critical discovery about the human brain.
  • How about a review?

30
PasswordTeam 1
  • Adagio
  • Largo
  • Timbre
  • Waltz
  • Time signature
  • Treble cleft
  • Quarter note
  • soprano

31
Password Team 2
  • Pitch
  • Vibrato
  • Ballad
  • Key signature
  • Whole note
  • Oboe
  • alto
  • Accelerando

32
To keep students engaged the music educator can
  • Provide opportunities for students to sing, play,
    talk, reflect, write, work in small groups, see
    connections between what is occurring in the
    music classroom and the rest of their school
    experience.

33
Expectation and Responsibility
  • The teacher must hold high expectations for all
    students achievement of excellence in order to
    develop their interest and aspiration to succeed.
  • Responsibility can be shared between student and
    teacher through the making of choices and levels
    of engagement.

34
The music educator can
  • Establish a safe and trusting environment with
    clear goals and expectations permit success.
    Teachers presence and support is critical.
  • The brains emotional center is tied to the
    ability to learn. Emotions, learning, and memory
    are linked. Positive emotions drive attention
    and memory (Wolfe Brandt, 1998).

35
Employment- Meaningful Use
  • Multiple areas of the brain are activated
    simultaneously when students apply singing,
    playing, reading, auditory input.
  • Musical training leads to better verbal memory as
    adults (Chan, 1998)
  • Musical training leads to an enlarged corpus
    collosum
  • (Pantev et al. 1998)

36
The music educator can
  • Make sure students have a chance to take
    ownership as they perform their work for
    authentic audiences.
  • How can the students integrate what they have
    learned in a meaningful way- design the program,
    write the selection notes, share in discussion of
    order of selections

37
Michael Bitz (USA Today- 2008)
  • 250,000 fellowship (Mind Trust Fellowship) for
    children to write songs, create digital tracks,
    design cover art and market their own CDs.
  • There is just something about music that helps
    kids connect to themselves and the world at
    large. Im trying to capitalize on that in some
    way.

38
Hmmm.
  • Songs are typically cognitive commentaries on
    dangers and opportunities.
  • ? Why did it take George Frederick Handle five
    minutes to say Hallelujah, for the Lord God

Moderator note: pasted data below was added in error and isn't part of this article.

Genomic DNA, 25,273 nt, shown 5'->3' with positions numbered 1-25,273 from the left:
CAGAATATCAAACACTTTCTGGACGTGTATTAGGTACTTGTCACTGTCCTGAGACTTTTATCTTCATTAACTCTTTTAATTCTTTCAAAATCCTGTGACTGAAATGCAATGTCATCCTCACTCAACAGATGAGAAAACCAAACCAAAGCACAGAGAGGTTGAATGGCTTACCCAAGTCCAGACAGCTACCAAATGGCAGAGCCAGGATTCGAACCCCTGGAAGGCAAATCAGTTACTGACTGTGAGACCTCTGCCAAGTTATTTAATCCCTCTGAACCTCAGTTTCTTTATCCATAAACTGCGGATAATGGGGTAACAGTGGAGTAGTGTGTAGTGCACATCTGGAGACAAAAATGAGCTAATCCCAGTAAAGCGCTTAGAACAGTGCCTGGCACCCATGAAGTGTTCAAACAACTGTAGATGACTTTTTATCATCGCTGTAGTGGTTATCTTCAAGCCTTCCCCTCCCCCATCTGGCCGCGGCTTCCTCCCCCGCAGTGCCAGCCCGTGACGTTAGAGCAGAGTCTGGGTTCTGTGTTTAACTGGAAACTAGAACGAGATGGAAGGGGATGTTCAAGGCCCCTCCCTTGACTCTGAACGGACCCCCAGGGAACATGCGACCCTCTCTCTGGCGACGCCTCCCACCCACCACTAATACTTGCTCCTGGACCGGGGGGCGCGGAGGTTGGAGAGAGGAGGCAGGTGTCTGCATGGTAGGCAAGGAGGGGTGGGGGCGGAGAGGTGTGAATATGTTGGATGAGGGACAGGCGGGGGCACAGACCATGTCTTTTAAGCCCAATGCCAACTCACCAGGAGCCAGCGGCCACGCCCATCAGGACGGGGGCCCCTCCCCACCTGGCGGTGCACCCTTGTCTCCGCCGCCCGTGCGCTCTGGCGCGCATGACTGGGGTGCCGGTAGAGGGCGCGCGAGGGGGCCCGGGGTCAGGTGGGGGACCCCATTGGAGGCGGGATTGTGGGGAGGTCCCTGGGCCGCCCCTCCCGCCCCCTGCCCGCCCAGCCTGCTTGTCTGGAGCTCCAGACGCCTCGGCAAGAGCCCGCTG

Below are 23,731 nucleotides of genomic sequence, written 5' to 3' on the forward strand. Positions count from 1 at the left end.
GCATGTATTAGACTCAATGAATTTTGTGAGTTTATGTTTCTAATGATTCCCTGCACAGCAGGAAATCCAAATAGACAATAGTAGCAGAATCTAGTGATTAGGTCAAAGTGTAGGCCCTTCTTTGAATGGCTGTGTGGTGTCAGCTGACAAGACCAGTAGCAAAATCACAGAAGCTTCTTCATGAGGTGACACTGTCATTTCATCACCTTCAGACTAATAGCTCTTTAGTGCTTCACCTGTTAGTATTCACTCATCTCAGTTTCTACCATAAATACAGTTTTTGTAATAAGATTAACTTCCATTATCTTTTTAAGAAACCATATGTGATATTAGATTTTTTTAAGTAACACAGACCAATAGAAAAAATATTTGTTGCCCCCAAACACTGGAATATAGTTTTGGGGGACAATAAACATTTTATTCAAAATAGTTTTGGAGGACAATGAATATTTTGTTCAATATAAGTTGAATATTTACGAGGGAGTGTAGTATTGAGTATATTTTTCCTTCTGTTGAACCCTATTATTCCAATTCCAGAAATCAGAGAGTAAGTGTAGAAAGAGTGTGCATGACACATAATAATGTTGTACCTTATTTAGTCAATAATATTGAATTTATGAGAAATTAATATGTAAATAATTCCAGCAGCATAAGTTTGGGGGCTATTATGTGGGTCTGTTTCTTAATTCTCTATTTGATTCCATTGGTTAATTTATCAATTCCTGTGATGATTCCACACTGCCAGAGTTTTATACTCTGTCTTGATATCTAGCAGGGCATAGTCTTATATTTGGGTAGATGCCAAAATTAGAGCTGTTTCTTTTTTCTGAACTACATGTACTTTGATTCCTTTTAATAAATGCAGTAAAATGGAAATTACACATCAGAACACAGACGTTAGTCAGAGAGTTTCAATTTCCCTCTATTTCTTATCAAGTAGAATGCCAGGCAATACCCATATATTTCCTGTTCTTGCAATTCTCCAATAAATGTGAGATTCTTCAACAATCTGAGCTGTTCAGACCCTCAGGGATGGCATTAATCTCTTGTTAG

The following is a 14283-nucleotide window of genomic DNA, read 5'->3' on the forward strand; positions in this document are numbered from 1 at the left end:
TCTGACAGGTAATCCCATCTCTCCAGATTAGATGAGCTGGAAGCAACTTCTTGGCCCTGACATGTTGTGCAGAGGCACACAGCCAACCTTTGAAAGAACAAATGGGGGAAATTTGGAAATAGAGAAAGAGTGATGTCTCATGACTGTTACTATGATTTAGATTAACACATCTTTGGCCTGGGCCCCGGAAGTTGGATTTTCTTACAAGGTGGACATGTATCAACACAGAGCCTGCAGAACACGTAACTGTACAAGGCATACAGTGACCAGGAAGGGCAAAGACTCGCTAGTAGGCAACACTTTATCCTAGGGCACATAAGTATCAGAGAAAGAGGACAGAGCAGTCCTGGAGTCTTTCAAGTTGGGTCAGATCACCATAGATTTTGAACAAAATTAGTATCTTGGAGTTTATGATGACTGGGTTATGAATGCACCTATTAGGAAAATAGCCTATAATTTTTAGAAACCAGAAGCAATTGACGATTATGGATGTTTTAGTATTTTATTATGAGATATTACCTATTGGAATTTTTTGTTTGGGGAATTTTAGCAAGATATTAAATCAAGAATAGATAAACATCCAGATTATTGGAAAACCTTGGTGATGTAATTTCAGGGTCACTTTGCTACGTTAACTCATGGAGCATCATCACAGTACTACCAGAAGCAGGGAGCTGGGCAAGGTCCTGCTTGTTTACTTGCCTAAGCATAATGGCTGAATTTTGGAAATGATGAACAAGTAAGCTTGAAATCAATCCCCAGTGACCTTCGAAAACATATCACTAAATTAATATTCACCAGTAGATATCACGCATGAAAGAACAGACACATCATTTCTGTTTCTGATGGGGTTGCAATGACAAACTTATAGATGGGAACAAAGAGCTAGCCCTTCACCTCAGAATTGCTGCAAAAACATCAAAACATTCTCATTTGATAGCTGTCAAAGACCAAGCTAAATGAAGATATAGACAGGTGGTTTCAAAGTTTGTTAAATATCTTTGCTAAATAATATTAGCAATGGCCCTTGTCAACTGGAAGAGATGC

Omnipotent reigneth?
  • By extending the vowel sounds and repeating words
    and phrases, songs slow down the expression of
    the basic message to attach the emotional power
    of melody, harmony, rhythm, and volume.

39
Approximation and Response
  • The brain is designed to perceive and generate
    patterns
  • Music has an innate neurological base because all
    scaled forms of music are based on octaves,
    intervals, and harmonics. People vary in the
    hemisphere of the brain that activates in the
    processing of music- this appears to be related
    to the level of musical experience of the
    listener.

40
The music educator can
  • Celebrate increased skill and performance level
    and allow children to track or monitor their
    own improvement. Provide evidence and allow
    children to reflect on growth of skill and
    ability. This leads to increased motivation
    through repeated rehearsal.

41
  • to follow a discipline of smooth, controlled,
    voluntary, cross-lateral movement, involving both
    hands- and possibly feet- while simultaneously
    tracking the notes on a page so as to anticipate
    the sounds to come is a great all-around workout
    for the brain.
  • Smith, 2005

42
  • Music has an uncanny manner of activating
    neurons for purposes of relaxing muscle tension,
    changing pulse, and producing long-range memories
    which are directly related to the number of
    neurons activated in the experiences
    (Weinberger, 1998)

43
  • Music offers educators a means of energizing or
    relaxing students, conveying content information,
    priming certain types of cognitive performance,
    and enhancing phonological awareness. (Smith,
    2005)